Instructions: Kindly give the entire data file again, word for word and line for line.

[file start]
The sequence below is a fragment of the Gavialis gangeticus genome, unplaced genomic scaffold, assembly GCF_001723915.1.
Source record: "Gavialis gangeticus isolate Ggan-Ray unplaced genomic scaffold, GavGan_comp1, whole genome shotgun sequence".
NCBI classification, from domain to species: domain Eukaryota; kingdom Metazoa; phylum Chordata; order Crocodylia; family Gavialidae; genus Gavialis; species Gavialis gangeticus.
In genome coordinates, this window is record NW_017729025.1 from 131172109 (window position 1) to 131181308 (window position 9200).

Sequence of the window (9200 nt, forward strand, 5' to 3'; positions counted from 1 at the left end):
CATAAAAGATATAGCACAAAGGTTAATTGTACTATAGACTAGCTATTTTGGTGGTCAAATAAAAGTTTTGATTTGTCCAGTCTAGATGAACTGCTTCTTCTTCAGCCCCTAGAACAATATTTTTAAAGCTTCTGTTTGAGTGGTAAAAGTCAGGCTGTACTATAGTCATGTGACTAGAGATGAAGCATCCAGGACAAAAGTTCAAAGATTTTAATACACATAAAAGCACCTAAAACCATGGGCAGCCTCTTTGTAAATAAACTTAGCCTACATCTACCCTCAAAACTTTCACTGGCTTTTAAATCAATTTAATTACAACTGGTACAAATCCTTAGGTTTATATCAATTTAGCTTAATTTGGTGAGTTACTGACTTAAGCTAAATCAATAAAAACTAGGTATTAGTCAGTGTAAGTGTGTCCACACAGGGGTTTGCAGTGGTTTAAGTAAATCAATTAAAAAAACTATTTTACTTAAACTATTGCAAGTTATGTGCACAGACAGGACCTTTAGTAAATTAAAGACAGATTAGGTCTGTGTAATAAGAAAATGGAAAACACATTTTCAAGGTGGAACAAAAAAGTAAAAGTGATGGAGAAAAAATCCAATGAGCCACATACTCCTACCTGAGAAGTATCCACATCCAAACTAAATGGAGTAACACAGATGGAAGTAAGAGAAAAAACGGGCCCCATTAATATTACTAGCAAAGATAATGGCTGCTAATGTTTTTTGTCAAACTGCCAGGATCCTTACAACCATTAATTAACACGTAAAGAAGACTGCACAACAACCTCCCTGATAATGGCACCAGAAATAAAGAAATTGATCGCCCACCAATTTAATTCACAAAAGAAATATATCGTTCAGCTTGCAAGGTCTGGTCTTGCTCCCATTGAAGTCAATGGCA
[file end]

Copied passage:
The sequence below is a fragment of the Gavialis gangeticus genome, unplaced genomic scaffold, assembly GCF_001723915.1.
Source record: "Gavialis gangeticus isolate Ggan-Ray unplaced genomic scaffold, GavGan_comp1, whole genome shotgun sequence".
NCBI classification, from domain to species: domain Eukaryota; kingdom Metazoa; phylum Chordata; order Crocodylia; family Gavialidae; genus Gavialis; species Gavialis gangeticus.
In genome coordinates, this window is record NW_017729025.1 from 131172109 (window position 1) to 131181308 (window position 9200).

Sequence of the window (9200 nt, forward strand, 5' to 3'; positions counted from 1 at the left end):
CATAAAAGATATAGCACAAAGGTTAATTGTACTATAGACTAGCTATTTTGGTGGTCAAATAAAAGTTTTGATTTGTCCAGTCTAGATGAACTGCTTCTTCTTCAGCCCCTAGAACAATATTTTTAAAGCTTCTGTTTGAGTGGTAAAAGTCAGGCTGTACTATAGTCATGTGACTAGAGATGAAGCATCCAGGACAAAAGTTCAAAGATTTTAATACACATAAAAGCACCTAAAACCATGGGCAGCCTCTTTGTAAATAAACTTAGCCTACATCTACCCTCAAAACTTTCACTGGCTTTTAAATCAATTTAATTACAACTGGTACAAATCCTTAGGTTTATATCAATTTAGCTTAATTTGGTGAGTTACTGACTTAAGCTAAATCAATAAAAACTAGGTATTAGTCAGTGTAAGTGTGTCCACACAGGGGTTTGCAGTGGTTTAAGTAAATCAATTAAAAAAACTATTTTACTTAAACTATTGCAAGTTATGTGCACAGACAGGACCTTTAGTAAATTAAAGACAGATTAGGTCTGTGTAATAAGAAAATGGAAAACACATTTTCAAGGTGGAACAAAAAAGTAAAAGTGATGGAGAAAAAATCCAATGAGCCACATACTCCTACCTGAGAAGTATCCACATCCAAACTAAATGGAGTAACACAGATGGAAGTAAGAGAAAAAACGGGCCCCATTAATATTACTAGCAAAGATAATGGCTGCTAATGTTTTTTGTCAAACTGCCAGGATCCTTACAACCATTAATTAACACGTAAAGAAGACTGCACAACAACCTCCCTGATAATGGCACCAGAAATAAAGAAATTGATCGCCCACCAATTTAATTCACAAAAGAAATATATCGTTCAGCTTGCAAGGTCTGGTCTTGCTCCCATTGAAGTCAATGGCA